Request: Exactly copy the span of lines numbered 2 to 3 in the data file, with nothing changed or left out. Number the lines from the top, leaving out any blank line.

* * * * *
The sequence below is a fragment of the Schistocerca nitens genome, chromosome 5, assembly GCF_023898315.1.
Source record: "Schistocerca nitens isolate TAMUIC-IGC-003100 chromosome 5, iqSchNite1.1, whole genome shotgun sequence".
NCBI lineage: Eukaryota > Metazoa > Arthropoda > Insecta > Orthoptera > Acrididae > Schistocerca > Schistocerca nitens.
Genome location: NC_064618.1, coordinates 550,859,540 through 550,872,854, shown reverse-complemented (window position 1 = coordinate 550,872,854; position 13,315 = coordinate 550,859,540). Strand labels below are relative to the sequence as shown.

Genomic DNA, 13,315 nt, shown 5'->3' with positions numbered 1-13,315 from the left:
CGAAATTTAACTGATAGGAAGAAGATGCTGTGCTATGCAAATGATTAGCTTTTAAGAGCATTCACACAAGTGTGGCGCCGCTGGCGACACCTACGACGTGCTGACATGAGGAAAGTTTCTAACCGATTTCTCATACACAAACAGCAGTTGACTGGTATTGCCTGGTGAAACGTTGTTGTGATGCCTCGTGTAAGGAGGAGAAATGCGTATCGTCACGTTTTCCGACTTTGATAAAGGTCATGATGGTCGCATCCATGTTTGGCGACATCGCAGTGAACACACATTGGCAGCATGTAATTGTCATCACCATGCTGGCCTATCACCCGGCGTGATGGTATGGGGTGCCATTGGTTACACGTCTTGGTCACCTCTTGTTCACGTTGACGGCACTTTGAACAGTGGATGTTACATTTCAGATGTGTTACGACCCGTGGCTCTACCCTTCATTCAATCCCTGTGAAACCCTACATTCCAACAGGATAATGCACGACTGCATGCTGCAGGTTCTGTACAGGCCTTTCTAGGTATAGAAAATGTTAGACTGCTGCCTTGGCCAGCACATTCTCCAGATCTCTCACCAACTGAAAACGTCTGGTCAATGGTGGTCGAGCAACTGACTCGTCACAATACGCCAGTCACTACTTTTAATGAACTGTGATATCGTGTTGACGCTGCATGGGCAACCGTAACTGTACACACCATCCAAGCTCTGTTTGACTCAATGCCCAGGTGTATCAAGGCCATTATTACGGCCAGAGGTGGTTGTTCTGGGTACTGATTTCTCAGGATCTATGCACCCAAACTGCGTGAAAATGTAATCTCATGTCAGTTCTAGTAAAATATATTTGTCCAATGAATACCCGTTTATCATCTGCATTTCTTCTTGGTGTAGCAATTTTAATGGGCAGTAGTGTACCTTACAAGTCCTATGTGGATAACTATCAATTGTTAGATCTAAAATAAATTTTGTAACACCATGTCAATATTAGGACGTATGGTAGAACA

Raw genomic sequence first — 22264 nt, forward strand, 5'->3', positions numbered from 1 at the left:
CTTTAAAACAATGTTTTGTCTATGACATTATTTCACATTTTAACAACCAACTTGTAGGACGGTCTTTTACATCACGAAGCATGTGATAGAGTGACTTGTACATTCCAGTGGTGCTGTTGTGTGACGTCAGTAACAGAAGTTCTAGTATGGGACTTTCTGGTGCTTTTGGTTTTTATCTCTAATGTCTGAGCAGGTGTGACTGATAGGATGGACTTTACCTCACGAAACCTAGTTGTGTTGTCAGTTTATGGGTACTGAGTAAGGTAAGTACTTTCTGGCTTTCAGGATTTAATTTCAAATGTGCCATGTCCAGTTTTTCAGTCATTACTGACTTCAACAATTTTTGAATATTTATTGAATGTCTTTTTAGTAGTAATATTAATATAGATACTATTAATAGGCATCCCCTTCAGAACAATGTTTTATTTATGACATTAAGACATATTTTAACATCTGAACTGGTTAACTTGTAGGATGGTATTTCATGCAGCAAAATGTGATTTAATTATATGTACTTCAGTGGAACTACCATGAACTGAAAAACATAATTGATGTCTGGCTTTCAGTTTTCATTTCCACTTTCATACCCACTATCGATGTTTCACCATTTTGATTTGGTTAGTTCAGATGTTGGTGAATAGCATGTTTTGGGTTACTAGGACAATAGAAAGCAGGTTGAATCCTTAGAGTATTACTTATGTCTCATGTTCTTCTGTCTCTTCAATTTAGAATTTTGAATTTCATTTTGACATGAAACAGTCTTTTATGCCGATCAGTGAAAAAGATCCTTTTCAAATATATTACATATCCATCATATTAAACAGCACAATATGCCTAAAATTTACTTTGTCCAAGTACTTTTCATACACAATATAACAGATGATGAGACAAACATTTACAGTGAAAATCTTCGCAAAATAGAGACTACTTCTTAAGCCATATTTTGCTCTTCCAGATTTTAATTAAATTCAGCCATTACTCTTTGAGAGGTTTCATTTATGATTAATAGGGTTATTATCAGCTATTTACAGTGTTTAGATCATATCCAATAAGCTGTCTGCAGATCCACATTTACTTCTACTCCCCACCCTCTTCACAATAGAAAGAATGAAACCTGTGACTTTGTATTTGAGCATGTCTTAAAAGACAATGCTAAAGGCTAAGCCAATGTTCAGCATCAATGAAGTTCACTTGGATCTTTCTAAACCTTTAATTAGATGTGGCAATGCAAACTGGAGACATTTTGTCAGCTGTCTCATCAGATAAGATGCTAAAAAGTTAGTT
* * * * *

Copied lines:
Source record: "Schistocerca nitens isolate TAMUIC-IGC-003100 chromosome 5, iqSchNite1.1, whole genome shotgun sequence".
NCBI lineage: Eukaryota > Metazoa > Arthropoda > Insecta > Orthoptera > Acrididae > Schistocerca > Schistocerca nitens.